Gaelic: Clann Artair, meaning: The Children of Arthur
Chief Seat: Tiricladdich, Loch Awe, Argyll
Clan Crest: Two laurel branches in orle proper (a fruited laurel wreath)
Clan Shield: Three antique gold crowns set two over one on an azure background
Clan Motto: Fide et Opera, meaning: By Faith and Work
Clan Battle Cry: Eisd O’ Eisd! meaning: Listen O’ listen!
Clan Plant Badge: Wild Thyme (also known as King’s Plant)
Gaelic: Lus mhic righ Bhreatainn, meaning: The plant belonging to the son of the King of the Britons
The Scottish name of MacArthur (Gaelic: Mhic Artair, meaning: Son of Arthur) is so ancient that its true origin is lost in the mists of time, faery tale, political intrigue and downright skulduggery. An old Argyll proverb relates:
“There is none older, save the hills, the Devil and MacArthur”
This ancient fragment of wisdom may appear to be a mere quaint saying, but interpretation can precisely date the origin of the Children of Arthur. The Devil is a concept of the Christian mind and the Christian Devil was brought to Pagan Argyll by Saint Columba, father of the Celtic church, in 563 AD.
The Children of Arthur trace their descent from the legendary “King” Arthur – the 6th century Christian War Chief of the Strathclyde Britons and contemporary of Saint Columba. The Red Book of Argyll states that the ancestor of the Clan is “Smervie Mhor, the son of Arthur of the Round Table, who was born in the Red Hall at Dumbarton, but he never came to the throne as he was a wild man of the woods” (or remained pagan in a newly Christianised tribal society).
Another ancient Argyll couplet asks the question:
“The hills, the streams and MacAlpine, but from whence came forth MacArthur?”
The MacAlpine referred to is Kenneth MacAlpine, the King of Scots who defeated the Picts in 848 AD and amalgamated the two kingdoms founding the prototype Kingdom of Scotland. Again, ancient wisdom points to an origin, establishment and acknowledgement of MacArthur power in western Scotland well before the 9th century.
The Clan enters recorded history as supporters of Robert the Bruce against MacDougall of Lorne at the Battle of the Pass of Brander in 1308 AD and they took to the field again with Bruce at Bannockburn in 1314 AD. A MacArthur seal is appended to the famous Declaration of Arbroath from 1320 AD.
It is generally accepted that MacArthur was given grant of the defeated MacDougall lands on Loch Awe for his services to Bruce and the Chief seat was established at Tirivadich (now called Hayfield). The holy Isle of Inishail was the Clan burial ground and the peninsula of Inistrynich (the Isle of the Blackthorn) was acquired, latterly becoming the Chief seat of Tiricladdich (the Shore Land). MacArthur was the Knight of Lochow (Loch Awe – the dark loch) who was known as the Black Knight (a character from Arthurian legend).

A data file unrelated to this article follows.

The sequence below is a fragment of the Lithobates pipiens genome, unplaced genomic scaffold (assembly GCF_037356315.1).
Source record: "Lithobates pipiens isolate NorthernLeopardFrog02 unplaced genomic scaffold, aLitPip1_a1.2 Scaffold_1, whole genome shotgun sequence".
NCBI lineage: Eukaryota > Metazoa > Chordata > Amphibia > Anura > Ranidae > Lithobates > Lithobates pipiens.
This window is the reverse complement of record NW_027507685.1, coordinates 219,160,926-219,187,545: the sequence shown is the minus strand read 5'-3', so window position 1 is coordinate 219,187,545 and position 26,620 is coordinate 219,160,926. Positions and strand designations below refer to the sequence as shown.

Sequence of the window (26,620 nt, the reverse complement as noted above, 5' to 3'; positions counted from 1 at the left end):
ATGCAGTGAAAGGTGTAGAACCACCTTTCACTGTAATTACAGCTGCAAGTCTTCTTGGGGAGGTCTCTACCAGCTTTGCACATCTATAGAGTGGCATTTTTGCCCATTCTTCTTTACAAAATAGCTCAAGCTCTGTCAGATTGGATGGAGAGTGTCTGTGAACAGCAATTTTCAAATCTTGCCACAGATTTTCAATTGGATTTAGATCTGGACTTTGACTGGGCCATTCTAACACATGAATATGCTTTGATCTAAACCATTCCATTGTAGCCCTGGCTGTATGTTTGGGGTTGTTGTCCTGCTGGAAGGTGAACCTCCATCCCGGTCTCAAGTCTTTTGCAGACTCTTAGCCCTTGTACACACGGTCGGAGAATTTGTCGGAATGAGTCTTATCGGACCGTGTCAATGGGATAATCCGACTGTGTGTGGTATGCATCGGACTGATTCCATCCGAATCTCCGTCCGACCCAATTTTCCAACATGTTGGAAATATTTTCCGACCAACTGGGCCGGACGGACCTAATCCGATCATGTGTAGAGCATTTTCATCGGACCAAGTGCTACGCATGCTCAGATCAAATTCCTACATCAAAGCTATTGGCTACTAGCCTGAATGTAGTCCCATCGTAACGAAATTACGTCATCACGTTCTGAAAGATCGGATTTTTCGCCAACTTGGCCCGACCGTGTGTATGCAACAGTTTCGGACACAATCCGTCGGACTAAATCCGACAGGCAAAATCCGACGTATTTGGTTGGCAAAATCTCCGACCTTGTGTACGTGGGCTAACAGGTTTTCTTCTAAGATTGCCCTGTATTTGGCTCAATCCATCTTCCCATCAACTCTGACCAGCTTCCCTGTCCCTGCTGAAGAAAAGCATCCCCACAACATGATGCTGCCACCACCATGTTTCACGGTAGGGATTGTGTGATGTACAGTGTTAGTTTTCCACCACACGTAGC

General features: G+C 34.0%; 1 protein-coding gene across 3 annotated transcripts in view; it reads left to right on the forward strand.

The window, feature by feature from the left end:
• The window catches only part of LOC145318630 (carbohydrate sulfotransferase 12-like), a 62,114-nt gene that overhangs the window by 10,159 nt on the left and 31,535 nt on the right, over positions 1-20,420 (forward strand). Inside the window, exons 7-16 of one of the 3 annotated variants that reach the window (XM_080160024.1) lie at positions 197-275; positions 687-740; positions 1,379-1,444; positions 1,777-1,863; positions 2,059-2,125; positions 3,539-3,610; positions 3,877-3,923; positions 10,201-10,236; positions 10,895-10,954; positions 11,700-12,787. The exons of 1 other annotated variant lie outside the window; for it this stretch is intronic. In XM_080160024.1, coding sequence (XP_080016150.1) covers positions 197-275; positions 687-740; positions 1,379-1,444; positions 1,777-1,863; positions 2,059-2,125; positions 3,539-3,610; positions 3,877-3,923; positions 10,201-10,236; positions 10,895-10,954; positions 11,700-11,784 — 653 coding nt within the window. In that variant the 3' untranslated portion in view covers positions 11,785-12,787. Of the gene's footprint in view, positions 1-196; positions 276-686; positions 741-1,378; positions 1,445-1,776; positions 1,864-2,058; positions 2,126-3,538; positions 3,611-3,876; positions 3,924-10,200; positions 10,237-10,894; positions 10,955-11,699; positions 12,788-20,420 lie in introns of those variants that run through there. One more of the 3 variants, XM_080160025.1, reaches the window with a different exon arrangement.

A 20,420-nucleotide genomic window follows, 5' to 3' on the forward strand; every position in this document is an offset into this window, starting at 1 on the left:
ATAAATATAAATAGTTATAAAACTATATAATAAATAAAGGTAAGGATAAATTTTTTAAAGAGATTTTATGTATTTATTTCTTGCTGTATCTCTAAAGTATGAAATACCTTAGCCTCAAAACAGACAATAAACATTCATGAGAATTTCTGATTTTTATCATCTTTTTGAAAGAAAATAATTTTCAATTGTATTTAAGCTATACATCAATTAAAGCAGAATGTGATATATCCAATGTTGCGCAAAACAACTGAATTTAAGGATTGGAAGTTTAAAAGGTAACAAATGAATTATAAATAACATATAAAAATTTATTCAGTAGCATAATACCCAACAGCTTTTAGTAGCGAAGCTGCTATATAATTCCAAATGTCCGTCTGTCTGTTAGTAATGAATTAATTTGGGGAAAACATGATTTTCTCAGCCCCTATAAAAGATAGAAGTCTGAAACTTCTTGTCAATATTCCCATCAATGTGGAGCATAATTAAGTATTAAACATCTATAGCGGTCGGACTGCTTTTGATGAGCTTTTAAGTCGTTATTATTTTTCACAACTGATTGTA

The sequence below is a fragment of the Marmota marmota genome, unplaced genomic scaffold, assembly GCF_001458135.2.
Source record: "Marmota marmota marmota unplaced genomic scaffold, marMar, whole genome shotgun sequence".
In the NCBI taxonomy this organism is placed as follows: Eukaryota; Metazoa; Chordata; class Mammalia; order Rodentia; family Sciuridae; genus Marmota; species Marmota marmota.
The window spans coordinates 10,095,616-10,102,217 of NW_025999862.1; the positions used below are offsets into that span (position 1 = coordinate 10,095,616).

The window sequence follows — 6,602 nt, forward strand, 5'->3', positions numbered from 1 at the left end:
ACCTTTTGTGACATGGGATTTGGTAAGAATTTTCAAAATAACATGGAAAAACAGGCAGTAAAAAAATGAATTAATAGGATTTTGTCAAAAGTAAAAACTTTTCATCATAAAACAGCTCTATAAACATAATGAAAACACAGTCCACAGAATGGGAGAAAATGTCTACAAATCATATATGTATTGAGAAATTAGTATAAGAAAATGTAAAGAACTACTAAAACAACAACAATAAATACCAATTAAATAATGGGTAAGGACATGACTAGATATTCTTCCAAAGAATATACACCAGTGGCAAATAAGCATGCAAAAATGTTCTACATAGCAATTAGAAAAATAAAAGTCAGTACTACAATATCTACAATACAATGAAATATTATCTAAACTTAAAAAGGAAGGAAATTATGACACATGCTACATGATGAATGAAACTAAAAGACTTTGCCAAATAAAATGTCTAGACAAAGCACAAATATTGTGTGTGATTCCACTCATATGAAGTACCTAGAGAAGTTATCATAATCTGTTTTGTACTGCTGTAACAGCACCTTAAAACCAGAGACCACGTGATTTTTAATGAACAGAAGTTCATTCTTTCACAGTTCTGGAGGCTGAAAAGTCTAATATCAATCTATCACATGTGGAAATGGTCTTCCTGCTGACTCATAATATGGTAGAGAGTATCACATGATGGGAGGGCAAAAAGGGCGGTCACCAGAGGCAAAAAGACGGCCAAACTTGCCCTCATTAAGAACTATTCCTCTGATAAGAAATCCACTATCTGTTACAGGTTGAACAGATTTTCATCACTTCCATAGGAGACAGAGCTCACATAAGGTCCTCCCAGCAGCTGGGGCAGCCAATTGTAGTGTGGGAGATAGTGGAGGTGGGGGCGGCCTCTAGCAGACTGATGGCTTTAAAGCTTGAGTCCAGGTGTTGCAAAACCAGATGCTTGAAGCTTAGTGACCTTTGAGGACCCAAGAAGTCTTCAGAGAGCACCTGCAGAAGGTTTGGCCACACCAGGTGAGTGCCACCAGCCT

It is possible that the lands at Loch Awe were already held by MacArthur prior to 1308 AD and that The Bruce simply reaffirmed the land charter. If not, then the question has to be asked as to where MacArthur came from and on which lands the Clan Arthur warriors of 1308 AD were raised?
The MacArthur name also has ancient associations with the Earldom of Lennox around Loch Lomond Dumbarton and Darleith. There is also reference to lands in Glen Falloch to the north of Loch Lomond and in Glen Dochart connecting to the west end of Loch Tay. The name of MacArthur was common on both sides of Loch Tay around the pre 15th century place name of Tir Artair (The land of Arthur) illustrating that Clan Arthur had an ancient presence on all three of Scotland’s great inland waterways; Loch Lomond, Loch Awe and Loch Tay.
Another prominent contingent of the clan are the MacArthurs of Islay just to the west of Argyll. They were blacksmiths and armourers to the MacDonald Lords of the Isles, holding lands at Proaig, just south of the aptly named McArthur's Head lighthouse at the entrance to the Sound of Islay. The MacArthur name is still extensive on the island today.
The MacArthur’s of Skye who lived around Kilmuir are famous as the hereditary pipers to the MacDonald Lords of the Isles and as hereditary keepers of Flora MacDonald’s grave. After a major dispute some of the family were banished to the Isle of Ulva off Mull. It is not known, which branch of Clan Arthur that the Skye MacArthurs originate from, although the name is common to many of the Western Isles. The islands of Tiree and Lewis in particular still hold large contingents of the Clan’s descendants.
Clan Arthur and Clan Campbell (Gaelic: Cam buel, meaning: Crooked mouth) are brother clans descending from a common ancestor, but like all siblings, there is a complex history between them. There is nothing queerer than an ancient intertwined family.
Most historians agree that the patronym of Arthur is far older than MacCailean Mor which is the patronym of Clan Campbell and as such, the Campbells were a cadet branch of Clan Arthur, but the name of Arthur remained popular with the Campbells. As one Clan Campbell genealogist put it “The MacArthurs begat the Campbells, and the Campbells begat the MacArthurs”.
Arthur Campbell also fought alongside MacArthur and Bruce at the Pass of Brander in 1308 AD. His son, “MacArthur” was given captaincy of Dunstaffnage Castle and acquired “the rough bounds of Garmoran”, an Earldom surrounding Castle Gruagach (the Castle of the Brownie) on the west coast of Loch Linnhe. MacArthur’s power grew and by 1427 AD, the Clan Chief, Iain (John) MacArthur of Strachur, was described as a man of princely state and one of the five primary Scottish highland chiefs, “The leader of a thousand men”.
James I of Scotland’s authority was threatened by the independent power of some his Chiefs. He held parliament at Inverness and summoned all the Highland Chiefs to present and prove their land charters. The meeting was a trap. MacArthur of Strachur was seized, imprisoned and beheaded. All his lands except, Strachur and some lands in Perthshire, were forfeited to the crown and his clan were scattered. This act by James I effectively cleared the way for the ambition of the house of MacCailean Mor and Colin Campbell (Cailean) was en-nobled first Earl of Argyll in 1457 AD, later becoming Baron of Lorn.